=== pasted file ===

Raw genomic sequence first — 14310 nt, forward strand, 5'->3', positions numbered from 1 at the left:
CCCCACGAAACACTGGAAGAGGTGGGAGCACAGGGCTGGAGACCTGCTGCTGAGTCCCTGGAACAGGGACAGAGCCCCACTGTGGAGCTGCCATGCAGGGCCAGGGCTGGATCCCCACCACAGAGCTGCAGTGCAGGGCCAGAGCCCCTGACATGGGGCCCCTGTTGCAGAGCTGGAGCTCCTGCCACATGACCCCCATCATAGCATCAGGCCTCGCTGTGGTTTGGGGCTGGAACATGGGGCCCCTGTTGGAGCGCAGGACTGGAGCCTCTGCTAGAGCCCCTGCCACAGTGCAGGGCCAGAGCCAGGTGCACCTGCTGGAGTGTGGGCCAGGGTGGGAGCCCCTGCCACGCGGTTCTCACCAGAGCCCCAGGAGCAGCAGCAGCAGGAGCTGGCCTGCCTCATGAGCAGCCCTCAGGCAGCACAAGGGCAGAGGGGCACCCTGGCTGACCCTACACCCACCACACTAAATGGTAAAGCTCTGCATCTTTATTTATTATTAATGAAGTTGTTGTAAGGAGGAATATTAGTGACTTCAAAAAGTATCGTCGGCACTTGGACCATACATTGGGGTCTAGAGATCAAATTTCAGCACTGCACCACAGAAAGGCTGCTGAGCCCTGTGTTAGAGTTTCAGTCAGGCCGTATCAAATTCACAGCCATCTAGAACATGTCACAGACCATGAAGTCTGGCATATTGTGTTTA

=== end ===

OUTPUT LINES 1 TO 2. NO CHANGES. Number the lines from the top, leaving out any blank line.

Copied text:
Raw genomic sequence first — 14310 nt, forward strand, 5'->3', positions numbered from 1 at the left:
CCCCACGAAACACTGGAAGAGGTGGGAGCACAGGGCTGGAGACCTGCTGCTGAGTCCCTGGAACAGGGACAGAGCCCCACTGTGGAGCTGCCATGCAGGGCCAGGGCTGGATCCCCACCACAGAGCTGCAGTGCAGGGCCAGAGCCCCTGACATGGGGCCCCTGTTGCAGAGCTGGAGCTCCTGCCACATGACCCCCATCATAGCATCAGGCCTCGCTGTGGTTTGGGGCTGGAACATGGGGCCCCTGTTGGAGCGCAGGACTGGAGCCTCTGCTAGAGCCCCTGCCACAGTGCAGGGCCAGAGCCAGGTGCACCTGCTGGAGTGTGGGCCAGGGTGGGAGCCCCTGCCACGCGGTTCTCACCAGAGCCCCAGGAGCAGCAGCAGCAGGAGCTGGCCTGCCTCATGAGCAGCCCTCAGGCAGCACAAGGGCAGAGGGGCACCCTGGCTGACCCTACACCCACCACACTAAATGGTAAAGCTCTGCATCTTTATTTATTATTAATGAAGTTGTTGTAAGGAGGAATATTAGTGACTTCAAAAAGTATCGTCGGCACTTGGACCATACATTGGGGTCTAGAGATCAAATTTCAGCACTGCACCACAGAAAGGCTGCTGAGCCCTGTGTTAGAGTTTCAGTCAGGCCGTATCAAATTCACAGCCATCTAGAACATGTCACAGACCATGAAGTCTGGCATATTGTGTTTA